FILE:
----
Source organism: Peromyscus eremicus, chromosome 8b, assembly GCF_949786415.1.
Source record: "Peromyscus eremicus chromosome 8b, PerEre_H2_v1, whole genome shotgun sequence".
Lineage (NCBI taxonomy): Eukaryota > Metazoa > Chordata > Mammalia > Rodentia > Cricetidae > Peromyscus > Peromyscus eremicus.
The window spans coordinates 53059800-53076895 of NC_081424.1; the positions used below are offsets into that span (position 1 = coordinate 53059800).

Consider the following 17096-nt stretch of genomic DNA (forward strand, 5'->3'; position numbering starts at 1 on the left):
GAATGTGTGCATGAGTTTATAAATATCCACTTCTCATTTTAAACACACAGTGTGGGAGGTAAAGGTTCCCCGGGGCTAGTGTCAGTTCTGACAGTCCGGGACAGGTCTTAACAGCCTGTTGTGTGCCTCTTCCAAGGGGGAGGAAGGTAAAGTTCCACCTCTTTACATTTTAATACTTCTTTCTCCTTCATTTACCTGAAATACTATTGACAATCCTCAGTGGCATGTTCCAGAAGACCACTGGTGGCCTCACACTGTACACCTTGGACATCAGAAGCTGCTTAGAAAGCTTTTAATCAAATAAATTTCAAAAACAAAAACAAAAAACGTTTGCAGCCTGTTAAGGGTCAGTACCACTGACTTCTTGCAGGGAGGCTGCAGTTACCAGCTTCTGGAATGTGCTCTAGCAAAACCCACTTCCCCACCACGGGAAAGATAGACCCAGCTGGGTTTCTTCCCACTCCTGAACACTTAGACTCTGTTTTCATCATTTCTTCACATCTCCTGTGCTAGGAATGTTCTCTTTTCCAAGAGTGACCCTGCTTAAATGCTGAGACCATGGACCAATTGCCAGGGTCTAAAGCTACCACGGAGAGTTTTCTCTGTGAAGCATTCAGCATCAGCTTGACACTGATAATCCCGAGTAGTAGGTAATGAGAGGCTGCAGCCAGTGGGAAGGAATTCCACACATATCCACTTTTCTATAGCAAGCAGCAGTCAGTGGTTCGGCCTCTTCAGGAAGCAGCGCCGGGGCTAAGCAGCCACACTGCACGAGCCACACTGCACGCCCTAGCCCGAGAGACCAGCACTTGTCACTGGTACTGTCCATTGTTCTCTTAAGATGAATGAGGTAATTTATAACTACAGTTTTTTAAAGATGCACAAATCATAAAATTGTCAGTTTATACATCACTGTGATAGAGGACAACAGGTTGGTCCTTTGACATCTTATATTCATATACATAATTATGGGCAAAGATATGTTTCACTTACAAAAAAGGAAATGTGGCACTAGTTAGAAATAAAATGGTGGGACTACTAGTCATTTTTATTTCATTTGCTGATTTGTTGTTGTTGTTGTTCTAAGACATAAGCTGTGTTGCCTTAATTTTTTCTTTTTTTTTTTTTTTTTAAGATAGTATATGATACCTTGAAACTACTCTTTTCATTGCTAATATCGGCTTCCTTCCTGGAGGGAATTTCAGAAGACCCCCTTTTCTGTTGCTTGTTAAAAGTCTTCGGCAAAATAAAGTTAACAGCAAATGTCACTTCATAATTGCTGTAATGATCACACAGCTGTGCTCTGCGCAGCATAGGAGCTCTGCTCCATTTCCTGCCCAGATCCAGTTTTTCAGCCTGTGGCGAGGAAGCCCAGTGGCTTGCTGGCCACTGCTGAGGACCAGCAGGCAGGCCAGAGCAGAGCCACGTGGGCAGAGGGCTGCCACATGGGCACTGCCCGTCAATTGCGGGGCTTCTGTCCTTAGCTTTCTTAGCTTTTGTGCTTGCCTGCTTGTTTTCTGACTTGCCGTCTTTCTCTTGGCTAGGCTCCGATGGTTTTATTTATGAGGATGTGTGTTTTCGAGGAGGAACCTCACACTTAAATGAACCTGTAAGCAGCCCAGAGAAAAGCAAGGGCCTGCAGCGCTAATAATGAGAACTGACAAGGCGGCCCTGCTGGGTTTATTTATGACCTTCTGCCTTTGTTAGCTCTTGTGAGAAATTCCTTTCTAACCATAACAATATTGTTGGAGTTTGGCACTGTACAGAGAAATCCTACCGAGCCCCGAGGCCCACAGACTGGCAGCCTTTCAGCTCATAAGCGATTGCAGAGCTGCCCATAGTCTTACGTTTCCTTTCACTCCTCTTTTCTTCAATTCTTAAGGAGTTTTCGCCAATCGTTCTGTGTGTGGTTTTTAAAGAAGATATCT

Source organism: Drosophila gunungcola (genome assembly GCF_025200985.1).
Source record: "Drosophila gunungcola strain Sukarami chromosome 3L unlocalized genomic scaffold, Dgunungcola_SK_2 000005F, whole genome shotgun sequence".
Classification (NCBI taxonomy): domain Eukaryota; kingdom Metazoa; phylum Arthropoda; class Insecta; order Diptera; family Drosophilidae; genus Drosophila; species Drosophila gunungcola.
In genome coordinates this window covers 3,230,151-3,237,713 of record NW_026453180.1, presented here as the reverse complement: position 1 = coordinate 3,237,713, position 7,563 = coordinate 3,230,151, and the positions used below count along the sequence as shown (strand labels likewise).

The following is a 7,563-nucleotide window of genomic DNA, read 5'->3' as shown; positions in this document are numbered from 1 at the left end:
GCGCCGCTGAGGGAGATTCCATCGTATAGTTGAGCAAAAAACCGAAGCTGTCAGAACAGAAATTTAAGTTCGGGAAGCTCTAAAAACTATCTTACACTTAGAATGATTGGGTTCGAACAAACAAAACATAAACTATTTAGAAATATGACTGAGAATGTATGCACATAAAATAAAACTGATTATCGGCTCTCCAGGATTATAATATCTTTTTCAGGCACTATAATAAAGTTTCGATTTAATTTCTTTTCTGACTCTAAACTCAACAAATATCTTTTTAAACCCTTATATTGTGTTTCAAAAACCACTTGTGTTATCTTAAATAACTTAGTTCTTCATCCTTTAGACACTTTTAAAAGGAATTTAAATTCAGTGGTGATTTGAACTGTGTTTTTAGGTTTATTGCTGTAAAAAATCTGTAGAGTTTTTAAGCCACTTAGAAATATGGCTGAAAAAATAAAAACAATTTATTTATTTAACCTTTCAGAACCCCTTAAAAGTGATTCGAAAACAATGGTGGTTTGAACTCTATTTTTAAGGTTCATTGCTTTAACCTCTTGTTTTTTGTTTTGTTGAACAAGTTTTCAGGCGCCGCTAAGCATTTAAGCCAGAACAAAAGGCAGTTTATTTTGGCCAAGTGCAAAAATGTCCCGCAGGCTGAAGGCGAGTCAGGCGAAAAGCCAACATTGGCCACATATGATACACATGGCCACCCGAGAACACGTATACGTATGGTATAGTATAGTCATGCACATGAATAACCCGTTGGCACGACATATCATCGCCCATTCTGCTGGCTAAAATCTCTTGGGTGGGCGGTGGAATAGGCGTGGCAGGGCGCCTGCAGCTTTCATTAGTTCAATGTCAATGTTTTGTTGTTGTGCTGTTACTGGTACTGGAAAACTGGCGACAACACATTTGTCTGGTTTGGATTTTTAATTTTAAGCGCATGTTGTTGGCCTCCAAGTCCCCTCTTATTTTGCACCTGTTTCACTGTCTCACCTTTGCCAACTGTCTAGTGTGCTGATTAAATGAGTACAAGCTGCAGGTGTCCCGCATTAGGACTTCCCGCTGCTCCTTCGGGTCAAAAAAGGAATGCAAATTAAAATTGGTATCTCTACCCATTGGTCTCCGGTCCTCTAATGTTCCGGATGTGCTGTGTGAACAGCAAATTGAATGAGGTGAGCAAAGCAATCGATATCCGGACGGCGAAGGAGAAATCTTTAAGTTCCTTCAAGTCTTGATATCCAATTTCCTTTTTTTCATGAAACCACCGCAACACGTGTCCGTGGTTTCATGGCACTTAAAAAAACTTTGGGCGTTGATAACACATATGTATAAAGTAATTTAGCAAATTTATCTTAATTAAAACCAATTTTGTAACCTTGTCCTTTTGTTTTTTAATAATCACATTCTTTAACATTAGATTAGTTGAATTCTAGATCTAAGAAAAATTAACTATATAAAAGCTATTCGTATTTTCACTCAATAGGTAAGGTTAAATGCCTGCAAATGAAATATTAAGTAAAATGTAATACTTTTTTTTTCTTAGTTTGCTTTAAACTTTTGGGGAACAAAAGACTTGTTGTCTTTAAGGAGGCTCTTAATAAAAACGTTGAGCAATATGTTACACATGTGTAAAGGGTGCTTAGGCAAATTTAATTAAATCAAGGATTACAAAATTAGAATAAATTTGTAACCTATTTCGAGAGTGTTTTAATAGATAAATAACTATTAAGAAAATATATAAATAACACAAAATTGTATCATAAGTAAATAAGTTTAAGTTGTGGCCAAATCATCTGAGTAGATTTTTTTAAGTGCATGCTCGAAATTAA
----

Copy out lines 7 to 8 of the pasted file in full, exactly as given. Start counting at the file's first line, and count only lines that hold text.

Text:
Source organism: Drosophila gunungcola (genome assembly GCF_025200985.1).
Source record: "Drosophila gunungcola strain Sukarami chromosome 3L unlocalized genomic scaffold, Dgunungcola_SK_2 000005F, whole genome shotgun sequence".